Now that we’ve rolled into 2011, the busier part of the Folk Night at the Registry series kicks into gear. It’s a busy time for Jack Cole of the Old Chestnuts Song Circle, though part of that comes from working on next season’s bookings as well.
In the immediate future, he welcomes Haines and Leighton to the Registry Theatre next weekend. The Jan. 29 show is one rescheduled from September.
An even bigger organizational job is the next show on the schedule, the Southern Ontario Folk Reunion in March.
Next Saturday, the stage belongs to Mark Haines and Tom Leighton.
The two joined forces as a duo in 1992 with the release of “Foot To Floor, Repeat On Beat.” They perform an original and traditional repertoire, influenced by their Celtic and North American folk roots. They are multi-instrumentalists, combining traditional fiddle, accordion, guitar, bouzouki, and bodhran, blended with synthesizers, tone generators and processors. Leighton sometimes plays four instruments at once: left hand pumping the accordion and bass, the right hand thumping the drum, while his feet deftly work the pedals of the keyboards.
It makes for a big sound.
“These guys put on a great live show. Mark is an excellent songwriter and Tom is ‘Mr. Everything,’” said Cole, noting they’re known for their personable stage presence and humour.
There’ll be plenty of that traditional folk-show mainstay – storytelling – during the Southern Ontario Folk Reunion that marks the fourth show in the six-concert series.
That show, said Cole, will be a walk down memory lane for anyone who took in the folk scene during the 1970s, and a musical history lesson for other fans of the genre.
Two venues in London and Stratford (Smale’s Pace and The Black Swan Coffee House) nurtured a company of songwriters the likes of which are unlikely to be seen again, he said.
Writers and performers included legends such as Stan Rogers, Colleen Peterson, Willie P. Bennett, Bill Hughes, Michael Lewis, Walter Maynard, Jackie Washington, all now passed on. Others still at it today included David Bradstreet, Garnet Rogers, David Essig, Doug McArthur, Paul Mills, the Dixie Flyers, Rick Taylor, Laura Smith, Valdy, Brent Titcomb, Bob Burchill, Cedric Smith, Terry Jones and Richard Keelan – the last four being part of Perth County Conspiracy (DNE).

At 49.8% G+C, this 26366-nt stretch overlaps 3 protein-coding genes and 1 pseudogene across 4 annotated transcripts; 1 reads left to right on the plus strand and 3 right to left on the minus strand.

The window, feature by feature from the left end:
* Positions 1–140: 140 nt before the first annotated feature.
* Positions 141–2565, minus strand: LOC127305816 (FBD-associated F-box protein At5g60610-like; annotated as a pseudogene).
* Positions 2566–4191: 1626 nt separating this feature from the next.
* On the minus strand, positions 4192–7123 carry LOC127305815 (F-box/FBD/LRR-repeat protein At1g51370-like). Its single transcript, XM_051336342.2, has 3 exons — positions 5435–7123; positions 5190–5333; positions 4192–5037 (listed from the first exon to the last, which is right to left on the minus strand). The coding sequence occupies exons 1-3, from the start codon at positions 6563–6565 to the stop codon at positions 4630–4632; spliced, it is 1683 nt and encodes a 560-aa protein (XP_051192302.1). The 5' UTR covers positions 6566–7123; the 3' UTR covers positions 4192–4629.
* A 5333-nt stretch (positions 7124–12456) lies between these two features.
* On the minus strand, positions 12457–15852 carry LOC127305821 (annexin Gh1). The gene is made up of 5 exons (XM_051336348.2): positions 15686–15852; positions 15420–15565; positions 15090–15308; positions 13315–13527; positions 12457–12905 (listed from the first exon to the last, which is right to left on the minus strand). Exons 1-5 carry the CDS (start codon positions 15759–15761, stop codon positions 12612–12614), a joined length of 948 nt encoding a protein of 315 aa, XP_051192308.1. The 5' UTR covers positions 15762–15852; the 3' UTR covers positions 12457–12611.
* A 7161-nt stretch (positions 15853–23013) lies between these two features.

“These are the guys that showed up at all the coffeehouses and all the folk venues,” said Cole, who credits them for inspiring his own foray into performing folk music.
“These are top-quality songwriters. It’s about time we celebrated it.”
Seven of those musicians, all still active today, will take to the stage Mar. 12: Juno-winner David Bradstreet, Bob Burchill, Doug McArthur, Paul Mills, RickTaylor, Brent Titcomb and David Woodhead.
Each will likely do three songs, along with plenty of storytelling and tributes to Stan Rogers, Willie P. Bennett and Colleen Peterson.
“It was a prolific period – there’s lots to choose from. They’ll do their songs, and they’re all going to be on stage together, backing each other up.”
The series will be rounded out with a performance by Dave Gunning (Apr 9) and then capped by the appearance on May 7 of the legendary Sylvia Tyson.
In a first, Cole is arranging a summer concert, A Tribute to Harry Chapin (June 17 and 18) to raise money for world hunger relief, a humanitarian cause for which Chapin fought. The concert falls a month prior to the 30th anniversary of his death.
Haines and Leighton hit the stage Jan. 29 at 8 p.m. The Southern Ontario Folk Reunion is set for Mar. 12 at the Registry Theatre, 122 Frederick St., Kitchener. Tickets are $18 ($20 at the door), available at the Centre in the Square box office by calling 578-1570 or toll free 1-800-265-8977 or online at www.centre-square.com. For more information, check out www.folknight.ca.